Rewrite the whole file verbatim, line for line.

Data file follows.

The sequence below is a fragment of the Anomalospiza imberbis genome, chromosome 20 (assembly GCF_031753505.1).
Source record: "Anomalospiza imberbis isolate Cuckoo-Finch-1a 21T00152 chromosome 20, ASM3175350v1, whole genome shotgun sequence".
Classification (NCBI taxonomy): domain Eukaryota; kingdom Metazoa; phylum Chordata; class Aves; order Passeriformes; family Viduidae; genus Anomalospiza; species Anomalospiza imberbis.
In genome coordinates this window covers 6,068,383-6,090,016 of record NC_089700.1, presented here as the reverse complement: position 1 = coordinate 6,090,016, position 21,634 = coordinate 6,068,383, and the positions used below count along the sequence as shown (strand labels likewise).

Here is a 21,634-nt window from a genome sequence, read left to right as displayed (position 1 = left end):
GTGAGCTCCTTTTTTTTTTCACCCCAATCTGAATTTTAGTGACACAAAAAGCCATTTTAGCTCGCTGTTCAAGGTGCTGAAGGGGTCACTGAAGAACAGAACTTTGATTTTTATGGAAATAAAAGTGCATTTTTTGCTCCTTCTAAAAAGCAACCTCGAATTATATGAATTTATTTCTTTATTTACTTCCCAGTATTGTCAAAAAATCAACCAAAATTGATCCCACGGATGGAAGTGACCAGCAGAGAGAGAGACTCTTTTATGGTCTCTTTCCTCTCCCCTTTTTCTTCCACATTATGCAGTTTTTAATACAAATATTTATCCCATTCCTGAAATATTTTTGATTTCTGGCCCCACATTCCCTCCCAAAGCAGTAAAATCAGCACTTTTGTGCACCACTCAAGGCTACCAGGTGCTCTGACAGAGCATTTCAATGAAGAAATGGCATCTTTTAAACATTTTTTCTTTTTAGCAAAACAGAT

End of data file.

The sequence below is a fragment of the Anomalospiza imberbis genome, chromosome 20 (assembly GCF_031753505.1).
Source record: "Anomalospiza imberbis isolate Cuckoo-Finch-1a 21T00152 chromosome 20, ASM3175350v1, whole genome shotgun sequence".
Classification (NCBI taxonomy): domain Eukaryota; kingdom Metazoa; phylum Chordata; class Aves; order Passeriformes; family Viduidae; genus Anomalospiza; species Anomalospiza imberbis.
In genome coordinates this window covers 6,068,383-6,090,016 of record NC_089700.1, presented here as the reverse complement: position 1 = coordinate 6,090,016, position 21,634 = coordinate 6,068,383, and the positions used below count along the sequence as shown (strand labels likewise).

Here is a 21,634-nt window from a genome sequence, read left to right as displayed (position 1 = left end):
GTGAGCTCCTTTTTTTTTTCACCCCAATCTGAATTTTAGTGACACAAAAAGCCATTTTAGCTCGCTGTTCAAGGTGCTGAAGGGGTCACTGAAGAACAGAACTTTGATTTTTATGGAAATAAAAGTGCATTTTTTGCTCCTTCTAAAAAGCAACCTCGAATTATATGAATTTATTTCTTTATTTACTTCCCAGTATTGTCAAAAAATCAACCAAAATTGATCCCACGGATGGAAGTGACCAGCAGAGAGAGAGACTCTTTTATGGTCTCTTTCCTCTCCCCTTTTTCTTCCACATTATGCAGTTTTTAATACAAATATTTATCCCATTCCTGAAATATTTTTGATTTCTGGCCCCACATTCCCTCCCAAAGCAGTAAAATCAGCACTTTTGTGCACCACTCAAGGCTACCAGGTGCTCTGACAGAGCATTTCAATGAAGAAATGGCATCTTTTAAACATTTTTTCTTTTTAGCAAAACAGAT